Of all the performance indicators you can monitor on the dairy, fresh cow performance ranks near the top, since the start of the lactation really determines the rest of the lactation.
Smith renee
Western Sales Manager / Virtus Nutrition

Yet it is often one of the most difficult areas to assess in a timely manner, given the lag present in how common start-up milk measurements are calculated.

Why measure start-up milk?

Start-up milk is likely a measurement you are already focused on, whether you are monitoring week four milk, looking at average milk in the fresh pen or using second-test-day 305 milk to assess early lactation performance.

When you make a change in the transition period, whether it is by adding supplemental fat, altering fresh cow treatments or changing close-up pen movement protocols, how do you assess the impact of that management change? Start-up milk is one of the most visible ways to assess if there was tangible improvement or if the changes did not create the desired result.

Lagging indicators

Let’s look at the most common measures for start-up milk performance and the pitfalls from these measures.

  • Week four milk – In DairyComp 305, week four milk is a calculated measure: If a cow is in its fourth week of lactation on test day, that number is used. If the cow is in week one to three of lactation, DC305 waits until second test and then estimates from that number where the cow would have been on week four.

    While this calculation has been the “best available” number to monitor, there’s still almost two months of lag given the fact most animals in the first three weeks of lactation need a second test to be counted.

  • Second-test 305 ME (mature equivalent) projection – This number also has significant lag, as we are looking at second test and relying on estimates for projections of future performance.

  • Fresh pen milk – Many factors can skew the accuracy of fresh pen milk, including great variation in the number of cows calving that shifts average days in milk to an inconsistent mix of heifers versus second-plus-lactation cows when the fresh pen is made up of cows from all lactation groups.

Introducing weekly milk plots

While weekly milk plots are not brand-new to DairyComp, it is a hidden gem that does a great job at reducing lag in monitoring start-up milk while providing a built-in cohort analysis to compare how cows started up over the past year.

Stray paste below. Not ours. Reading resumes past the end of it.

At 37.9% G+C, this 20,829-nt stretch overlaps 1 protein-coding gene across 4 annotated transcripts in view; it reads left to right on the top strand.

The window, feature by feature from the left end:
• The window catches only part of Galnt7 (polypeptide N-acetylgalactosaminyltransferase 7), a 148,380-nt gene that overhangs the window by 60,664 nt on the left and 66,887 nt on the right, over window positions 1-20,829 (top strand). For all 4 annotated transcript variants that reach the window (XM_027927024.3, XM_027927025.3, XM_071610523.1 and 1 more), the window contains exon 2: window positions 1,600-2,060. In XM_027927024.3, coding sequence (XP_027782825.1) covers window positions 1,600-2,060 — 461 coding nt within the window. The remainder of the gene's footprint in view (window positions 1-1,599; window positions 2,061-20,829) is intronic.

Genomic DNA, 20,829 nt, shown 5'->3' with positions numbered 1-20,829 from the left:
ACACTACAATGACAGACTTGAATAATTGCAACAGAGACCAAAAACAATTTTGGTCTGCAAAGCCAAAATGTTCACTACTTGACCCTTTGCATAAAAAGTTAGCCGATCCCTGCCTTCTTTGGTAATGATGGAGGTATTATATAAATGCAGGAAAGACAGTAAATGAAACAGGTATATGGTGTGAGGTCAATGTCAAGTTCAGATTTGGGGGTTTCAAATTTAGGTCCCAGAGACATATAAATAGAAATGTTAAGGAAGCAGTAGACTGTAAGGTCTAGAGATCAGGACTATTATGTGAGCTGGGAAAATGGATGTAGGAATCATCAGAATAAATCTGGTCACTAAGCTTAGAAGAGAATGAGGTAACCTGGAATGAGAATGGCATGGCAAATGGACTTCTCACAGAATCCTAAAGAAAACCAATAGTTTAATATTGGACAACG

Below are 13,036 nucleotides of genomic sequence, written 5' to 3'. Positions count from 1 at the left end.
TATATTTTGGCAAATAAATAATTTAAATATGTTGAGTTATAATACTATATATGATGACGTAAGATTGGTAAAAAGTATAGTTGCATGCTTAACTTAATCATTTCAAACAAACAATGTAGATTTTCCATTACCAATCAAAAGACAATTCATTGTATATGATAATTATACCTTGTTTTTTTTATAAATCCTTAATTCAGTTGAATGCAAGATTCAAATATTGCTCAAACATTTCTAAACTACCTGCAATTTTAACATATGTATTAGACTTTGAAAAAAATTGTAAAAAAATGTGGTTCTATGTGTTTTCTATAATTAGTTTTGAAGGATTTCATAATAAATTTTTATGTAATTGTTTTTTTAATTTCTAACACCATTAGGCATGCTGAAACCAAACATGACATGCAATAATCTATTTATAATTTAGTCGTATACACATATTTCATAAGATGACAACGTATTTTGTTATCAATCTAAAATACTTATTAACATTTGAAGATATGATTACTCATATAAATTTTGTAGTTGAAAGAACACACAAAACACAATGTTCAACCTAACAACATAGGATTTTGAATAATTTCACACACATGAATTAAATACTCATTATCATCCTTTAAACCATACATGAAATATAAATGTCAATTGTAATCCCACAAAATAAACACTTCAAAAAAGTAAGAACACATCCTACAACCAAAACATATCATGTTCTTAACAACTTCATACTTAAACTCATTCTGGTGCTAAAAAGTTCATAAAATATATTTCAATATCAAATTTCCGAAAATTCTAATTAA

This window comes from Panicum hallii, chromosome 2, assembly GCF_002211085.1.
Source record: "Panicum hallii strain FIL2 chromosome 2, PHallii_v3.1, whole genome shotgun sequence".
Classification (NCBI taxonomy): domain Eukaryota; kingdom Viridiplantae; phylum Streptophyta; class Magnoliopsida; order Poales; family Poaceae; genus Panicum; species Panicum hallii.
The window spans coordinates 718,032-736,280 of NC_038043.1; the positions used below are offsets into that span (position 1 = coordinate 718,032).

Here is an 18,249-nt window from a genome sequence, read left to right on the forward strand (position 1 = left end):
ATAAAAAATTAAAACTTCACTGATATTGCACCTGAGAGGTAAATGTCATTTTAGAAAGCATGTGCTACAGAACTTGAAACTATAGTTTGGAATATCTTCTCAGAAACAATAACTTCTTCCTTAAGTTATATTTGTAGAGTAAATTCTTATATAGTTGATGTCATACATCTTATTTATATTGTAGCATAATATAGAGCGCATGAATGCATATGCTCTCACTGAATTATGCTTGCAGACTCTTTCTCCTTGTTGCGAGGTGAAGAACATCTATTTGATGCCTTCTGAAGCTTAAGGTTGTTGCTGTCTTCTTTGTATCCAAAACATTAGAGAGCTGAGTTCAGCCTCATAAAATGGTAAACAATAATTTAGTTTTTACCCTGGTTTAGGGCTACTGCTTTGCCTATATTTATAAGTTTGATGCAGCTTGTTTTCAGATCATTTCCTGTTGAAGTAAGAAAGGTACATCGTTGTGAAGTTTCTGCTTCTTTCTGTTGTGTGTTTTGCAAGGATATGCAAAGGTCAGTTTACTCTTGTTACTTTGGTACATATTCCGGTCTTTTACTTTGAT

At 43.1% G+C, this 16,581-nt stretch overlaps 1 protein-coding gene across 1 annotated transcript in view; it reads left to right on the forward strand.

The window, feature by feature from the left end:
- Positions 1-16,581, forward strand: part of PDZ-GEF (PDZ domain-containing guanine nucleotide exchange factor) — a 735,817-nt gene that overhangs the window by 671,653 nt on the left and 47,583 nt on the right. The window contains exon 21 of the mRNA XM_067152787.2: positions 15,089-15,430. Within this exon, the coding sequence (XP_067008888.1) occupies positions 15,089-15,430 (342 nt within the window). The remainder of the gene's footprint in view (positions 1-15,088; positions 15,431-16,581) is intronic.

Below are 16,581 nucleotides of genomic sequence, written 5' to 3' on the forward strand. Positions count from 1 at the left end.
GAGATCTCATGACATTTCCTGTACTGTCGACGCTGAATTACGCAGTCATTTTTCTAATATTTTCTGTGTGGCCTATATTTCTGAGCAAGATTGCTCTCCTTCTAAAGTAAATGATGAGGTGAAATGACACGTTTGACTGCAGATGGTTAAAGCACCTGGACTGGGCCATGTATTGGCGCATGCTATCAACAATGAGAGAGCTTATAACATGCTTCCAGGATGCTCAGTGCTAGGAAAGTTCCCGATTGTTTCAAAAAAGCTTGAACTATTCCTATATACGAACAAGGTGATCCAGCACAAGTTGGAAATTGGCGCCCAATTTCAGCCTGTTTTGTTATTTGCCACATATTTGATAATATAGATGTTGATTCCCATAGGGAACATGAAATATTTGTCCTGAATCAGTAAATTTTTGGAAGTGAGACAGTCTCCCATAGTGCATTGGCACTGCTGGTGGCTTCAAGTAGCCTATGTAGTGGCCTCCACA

Weekly milk plots can be created using DC305’s “PLOT” command that plots weekly milk (WMLK1 item) over the lactation and by breaking the data down “by stage” (Figure 1) or “by month fresh” (Figure 2), which gives you a visual of how cows are starting up over time versus other cohort groups.

Weekly milk plot by stage of lactation with commands

Weekly Milk Plot by Month fresh toggle months

The third way to utilize weekly milk plots is to plot data for an on-farm study where cows are coded to different groups (Figure 3).

Weekly milk plot by Wilcard Cohorts

The good news is: The weekly milk item already exists for daily milk weight herds, as that is a roll-up of their daily milk weights into a weekly number. For monthly test-day herds, the weekly milk is an estimation based on their test-day data, which is similar to how week four is calculated, but some of that lag time is removed since the data is calculated for weekly versus monthly values.

Since there can be variation in the percent of first-lactation versus older cows, it is a good idea to run the weekly milk plots by lactation group to give the most accurate comparison. Also, pay attention to seasonal impacts, as hot summer months will impact the lactation curve.

As you look to what you want your herd to accomplish in 2019, add weekly milk plots as an early indicator on positive or negative impacts in the transition period. Early awareness that something has changed can help you make adjustments early versus waiting until the impact is evident in the bulk tank.  end mark

Renee Smith